The other problem I have with knoppix is changing the refresh rate and screen resolution. When using the live CD, the refresh rate and the screen resolution are some of the "cheat codes" you can enter. In the hard-disk install, no oppurtunity is offered for the entering of such codes. I'll probably end up having to edit some .conf file :'-(

    The final minor annoyance (and it is minor) is that the CD version boots using both color and a nice resolution (1024x768) for the streams of console text that appear during booting. The hard-disk install does not. It's pretty minor, but the colored text and resolution was really nice and made reading the text much easier.

    Knoppix is a really good live CD, but the harddrive install leaves a little to be desired. Hopefully that changes with new versions.
  • Re:Knoppix (Score:5, Informative)

    by redback (15527) on Monday January 05, 2004 @02:01AM (#7878741)
    Ghostwalker is not nessacaray, there is a microsoft tool called SysPrep that does this for you.

    You run it on a machine to reset the name and SID's, then on next boot it asks you for a machine name and recreates the SID's.

    So sysprep, ghost, startup and put in name and your done.
  • by freeweed (309734) on Monday January 05, 2004 @02:17AM (#7878816)
    Click the Knoppix CD icon on the task bar. There's an option to save Knoppix settings, tell it to save to your USB key. During this process, it tells you just what you need to do to load those settings. You have to type in a command at the boot: prompt (the next time you boot, natch), something like "knoppix home=/dev/sda1". Done. It loads from there.

    I've just started playing with Knoppix tonight, and I gotta tell you, I'm sold. THIS is what Linux should be.
  • by redune45 (194113) <slashdot.redune@com> on Monday January 05, 2004 @02:57AM (#7878977) Homepage
    Sadly Broadcom 802.11g cards are not supported officially in linux.

    However, check out Linuxant's Driverloader [linuxant.com] It loads the Windows driver and allows it to drive the wifi card in linux.

    In fact I'm using it right now - great stuff. Although I don't know how you would be able to integrate it into a Knoppix CD
  • by Anonymous Coward on Monday January 05, 2004 @03:03AM (#7878993)
    Stop the taxs, Gates TAX is evil..

    They give insentives to OEM builders that meet certain goals to give loawer OS $prices for the more systems they sell with there product. This is great and i am sure with in there right. but makes it harder to push alternative OS for a big company. say I am not as big as DELL or HP and I have a computer store that sells a small amount of systems. If I give into there sell more and get it less Am I not breaking there legal contract if I load linux on some systems I sell.

    DELL don't they get a discount deal as long as they sign something that says that they can not sell without a XP OS.. how do i avoid paying the MS TAX?!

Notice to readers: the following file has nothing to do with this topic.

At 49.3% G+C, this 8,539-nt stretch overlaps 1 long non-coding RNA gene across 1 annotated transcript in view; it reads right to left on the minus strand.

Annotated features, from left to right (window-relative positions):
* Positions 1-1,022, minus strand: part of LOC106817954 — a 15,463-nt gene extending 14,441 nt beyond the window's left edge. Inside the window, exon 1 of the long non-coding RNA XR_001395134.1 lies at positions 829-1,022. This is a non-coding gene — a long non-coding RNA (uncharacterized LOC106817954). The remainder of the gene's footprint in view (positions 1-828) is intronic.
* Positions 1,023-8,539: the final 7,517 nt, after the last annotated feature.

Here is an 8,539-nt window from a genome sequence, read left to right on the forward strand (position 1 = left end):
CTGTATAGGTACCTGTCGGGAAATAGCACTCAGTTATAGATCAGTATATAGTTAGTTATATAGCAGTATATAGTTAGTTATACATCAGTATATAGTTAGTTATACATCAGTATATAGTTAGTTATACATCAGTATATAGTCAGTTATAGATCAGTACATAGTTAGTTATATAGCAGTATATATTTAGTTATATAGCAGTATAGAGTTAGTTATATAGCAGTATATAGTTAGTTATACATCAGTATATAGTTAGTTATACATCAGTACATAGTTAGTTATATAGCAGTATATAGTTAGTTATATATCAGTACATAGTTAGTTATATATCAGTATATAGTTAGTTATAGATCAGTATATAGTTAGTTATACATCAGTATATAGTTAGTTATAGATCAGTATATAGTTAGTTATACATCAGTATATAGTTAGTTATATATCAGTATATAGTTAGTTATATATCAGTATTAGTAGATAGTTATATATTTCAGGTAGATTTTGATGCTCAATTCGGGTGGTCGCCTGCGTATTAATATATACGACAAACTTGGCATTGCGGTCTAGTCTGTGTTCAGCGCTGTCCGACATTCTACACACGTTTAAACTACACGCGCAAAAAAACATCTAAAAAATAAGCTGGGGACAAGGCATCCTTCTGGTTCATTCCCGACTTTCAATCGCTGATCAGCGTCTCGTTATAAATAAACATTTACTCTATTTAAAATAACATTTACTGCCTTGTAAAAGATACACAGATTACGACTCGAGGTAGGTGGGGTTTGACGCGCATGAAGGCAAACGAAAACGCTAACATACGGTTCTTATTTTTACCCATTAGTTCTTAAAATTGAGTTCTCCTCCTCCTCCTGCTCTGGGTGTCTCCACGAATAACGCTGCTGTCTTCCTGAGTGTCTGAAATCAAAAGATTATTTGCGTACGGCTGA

• by AlXtreme (223728) on Monday January 05, 2004 @04:35AM (#7879322) Homepage Journal
    Not yet, we've been working on this, however having good scripts to autobuild knoppix-based modules and livecds has a higher priority (the fancy UI's will come afterwards, there already is a prototype though). There's quite a large community and a large number of projects working on livecds, we're trying to make our lives as easy as possible.

    Having said that, Knoppix (still) rocks :-)

  • dd and speed (Score:2, Informative)

    by TA (14109) on Monday January 05, 2004 @12:27PM (#7881538)
    'dd' is slow only when you don't specify a blocksize. The default is just 2048 bytes, which makes it really slow. Just specify a larger blocksize, e.g. dd if=/dev/hda of=/dev/hdb bs=131072
    If you want to make an exact copy of a disk full of data then there is no faster way than this.
  • Re:Knoppix (Score:2, Informative)

    by gertsenl (719370) on Monday January 05, 2004 @12:41PM (#7881656)
    It's actually Mordenkainen's. It's a 5th level Conjuration/Summoning, according to the 1st edition AD&D player's handbook, and I really ought to be shot for looking it up and posting.
  • by Duchamp (8770) on Monday January 05, 2004 @01:50PM (#7882365) Homepage Journal
    I'm building a Myth based PVR using KnoppMyth. http://mysettopbox.tv/knoppmyth.html [mysettopbox.tv]

    It's quite amazing how easy it is to get running.

    Before you try it, I recommend you cruise the discussion forum to be sure your hardware is supported.

  • by jubei (89485) on Monday January 05, 2004 @03:26PM (#7883287)
    1x cd-roms transfer 150 kilo BYTES a second, not bits.

    Remember that a typical mp3 (which is compressed) is 128-196 kilobits a second.
  • by shaitand (626655) on Monday January 05, 2004 @10:21PM (#7887178) Journal
    Just to debunk (not by any means denying that's the official microsoft voice on the issue), as usual that is mostly microsoft trying to scare people away.

    Mainly this, Sysprep works perfectly well on OEM versions AND upgrades.

    Basically all sysprep REALLY does is, change the pc name and SID + knock out motherboard and ide drivers.

    It's kind of like performing the first half of a win98 install, then ghosting that to different systems, you will get clean hardware detection every time and simply cut the install time down (since copying everything with ghost or knoppix at that point takes about 2 min where the installer takes 20).

    Activation issues are not an issue.

    So most of those things work (especially the big ones), just don't expect microsoft to help you with them. Have you ever called microsoft anyway? and if so, did ever make the same mistake (of calling) again?

Take care of the luxuries and the necessities will take care of themselves. -- Lazarus Long

Working...